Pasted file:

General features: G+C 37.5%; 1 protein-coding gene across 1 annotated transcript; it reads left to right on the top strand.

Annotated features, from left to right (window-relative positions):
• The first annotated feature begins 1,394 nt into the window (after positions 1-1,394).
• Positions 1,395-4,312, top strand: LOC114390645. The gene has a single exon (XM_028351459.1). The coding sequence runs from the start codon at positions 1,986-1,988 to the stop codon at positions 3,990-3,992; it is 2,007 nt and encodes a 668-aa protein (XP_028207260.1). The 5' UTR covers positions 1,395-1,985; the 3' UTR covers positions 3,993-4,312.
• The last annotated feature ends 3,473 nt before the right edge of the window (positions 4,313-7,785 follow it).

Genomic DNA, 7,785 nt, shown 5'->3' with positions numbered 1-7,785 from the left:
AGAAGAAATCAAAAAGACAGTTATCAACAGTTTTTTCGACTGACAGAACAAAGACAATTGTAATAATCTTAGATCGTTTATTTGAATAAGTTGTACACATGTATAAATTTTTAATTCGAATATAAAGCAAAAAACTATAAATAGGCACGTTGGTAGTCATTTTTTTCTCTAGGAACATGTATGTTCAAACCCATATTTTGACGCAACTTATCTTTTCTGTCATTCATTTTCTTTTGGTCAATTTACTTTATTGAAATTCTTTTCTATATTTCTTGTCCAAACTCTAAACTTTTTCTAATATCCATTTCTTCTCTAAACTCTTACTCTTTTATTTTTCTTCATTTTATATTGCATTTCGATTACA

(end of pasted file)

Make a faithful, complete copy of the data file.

General features: G+C 37.5%; 1 protein-coding gene across 1 annotated transcript; it reads left to right on the top strand.

Annotated features, from left to right (window-relative positions):
• The first annotated feature begins 1,394 nt into the window (after positions 1-1,394).
• Positions 1,395-4,312, top strand: LOC114390645. The gene has a single exon (XM_028351459.1). The coding sequence runs from the start codon at positions 1,986-1,988 to the stop codon at positions 3,990-3,992; it is 2,007 nt and encodes a 668-aa protein (XP_028207260.1). The 5' UTR covers positions 1,395-1,985; the 3' UTR covers positions 3,993-4,312.
• The last annotated feature ends 3,473 nt before the right edge of the window (positions 4,313-7,785 follow it).

Genomic DNA, 7,785 nt, shown 5'->3' with positions numbered 1-7,785 from the left:
AGAAGAAATCAAAAAGACAGTTATCAACAGTTTTTTCGACTGACAGAACAAAGACAATTGTAATAATCTTAGATCGTTTATTTGAATAAGTTGTACACATGTATAAATTTTTAATTCGAATATAAAGCAAAAAACTATAAATAGGCACGTTGGTAGTCATTTTTTTCTCTAGGAACATGTATGTTCAAACCCATATTTTGACGCAACTTATCTTTTCTGTCATTCATTTTCTTTTGGTCAATTTACTTTATTGAAATTCTTTTCTATATTTCTTGTCCAAACTCTAAACTTTTTCTAATATCCATTTCTTCTCTAAACTCTTACTCTTTTATTTTTCTTCATTTTATATTGCATTTCGATTACA